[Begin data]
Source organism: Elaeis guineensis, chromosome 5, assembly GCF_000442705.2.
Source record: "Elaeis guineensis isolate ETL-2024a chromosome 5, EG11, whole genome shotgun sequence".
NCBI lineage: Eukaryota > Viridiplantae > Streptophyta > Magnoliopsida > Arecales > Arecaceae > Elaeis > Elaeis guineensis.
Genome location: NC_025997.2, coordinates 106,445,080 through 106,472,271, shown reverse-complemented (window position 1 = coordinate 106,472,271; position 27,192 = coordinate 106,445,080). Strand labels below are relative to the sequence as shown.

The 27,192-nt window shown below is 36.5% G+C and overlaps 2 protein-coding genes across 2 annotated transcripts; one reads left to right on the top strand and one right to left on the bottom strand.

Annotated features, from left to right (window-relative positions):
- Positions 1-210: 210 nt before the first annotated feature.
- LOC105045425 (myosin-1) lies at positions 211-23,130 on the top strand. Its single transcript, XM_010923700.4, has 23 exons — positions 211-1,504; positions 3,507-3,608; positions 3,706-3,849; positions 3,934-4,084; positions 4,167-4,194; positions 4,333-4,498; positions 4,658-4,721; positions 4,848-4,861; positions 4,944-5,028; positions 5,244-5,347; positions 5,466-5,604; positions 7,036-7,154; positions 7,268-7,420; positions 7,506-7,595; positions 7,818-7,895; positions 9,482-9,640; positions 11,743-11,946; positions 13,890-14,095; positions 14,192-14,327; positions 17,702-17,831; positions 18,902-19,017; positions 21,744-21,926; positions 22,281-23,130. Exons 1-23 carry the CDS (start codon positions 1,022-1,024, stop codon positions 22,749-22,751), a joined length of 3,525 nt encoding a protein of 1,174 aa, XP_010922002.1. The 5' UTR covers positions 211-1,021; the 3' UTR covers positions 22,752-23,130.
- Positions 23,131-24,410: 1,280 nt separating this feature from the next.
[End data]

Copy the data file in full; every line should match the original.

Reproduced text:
Source organism: Elaeis guineensis, chromosome 5, assembly GCF_000442705.2.
Source record: "Elaeis guineensis isolate ETL-2024a chromosome 5, EG11, whole genome shotgun sequence".
NCBI lineage: Eukaryota > Viridiplantae > Streptophyta > Magnoliopsida > Arecales > Arecaceae > Elaeis > Elaeis guineensis.
Genome location: NC_025997.2, coordinates 106,445,080 through 106,472,271, shown reverse-complemented (window position 1 = coordinate 106,472,271; position 27,192 = coordinate 106,445,080). Strand labels below are relative to the sequence as shown.

The 27,192-nt window shown below is 36.5% G+C and overlaps 2 protein-coding genes across 2 annotated transcripts; one reads left to right on the top strand and one right to left on the bottom strand.

Annotated features, from left to right (window-relative positions):
- Positions 1-210: 210 nt before the first annotated feature.
- LOC105045425 (myosin-1) lies at positions 211-23,130 on the top strand. Its single transcript, XM_010923700.4, has 23 exons — positions 211-1,504; positions 3,507-3,608; positions 3,706-3,849; positions 3,934-4,084; positions 4,167-4,194; positions 4,333-4,498; positions 4,658-4,721; positions 4,848-4,861; positions 4,944-5,028; positions 5,244-5,347; positions 5,466-5,604; positions 7,036-7,154; positions 7,268-7,420; positions 7,506-7,595; positions 7,818-7,895; positions 9,482-9,640; positions 11,743-11,946; positions 13,890-14,095; positions 14,192-14,327; positions 17,702-17,831; positions 18,902-19,017; positions 21,744-21,926; positions 22,281-23,130. Exons 1-23 carry the CDS (start codon positions 1,022-1,024, stop codon positions 22,749-22,751), a joined length of 3,525 nt encoding a protein of 1,174 aa, XP_010922002.1. The 5' UTR covers positions 211-1,021; the 3' UTR covers positions 22,752-23,130.
- Positions 23,131-24,410: 1,280 nt separating this feature from the next.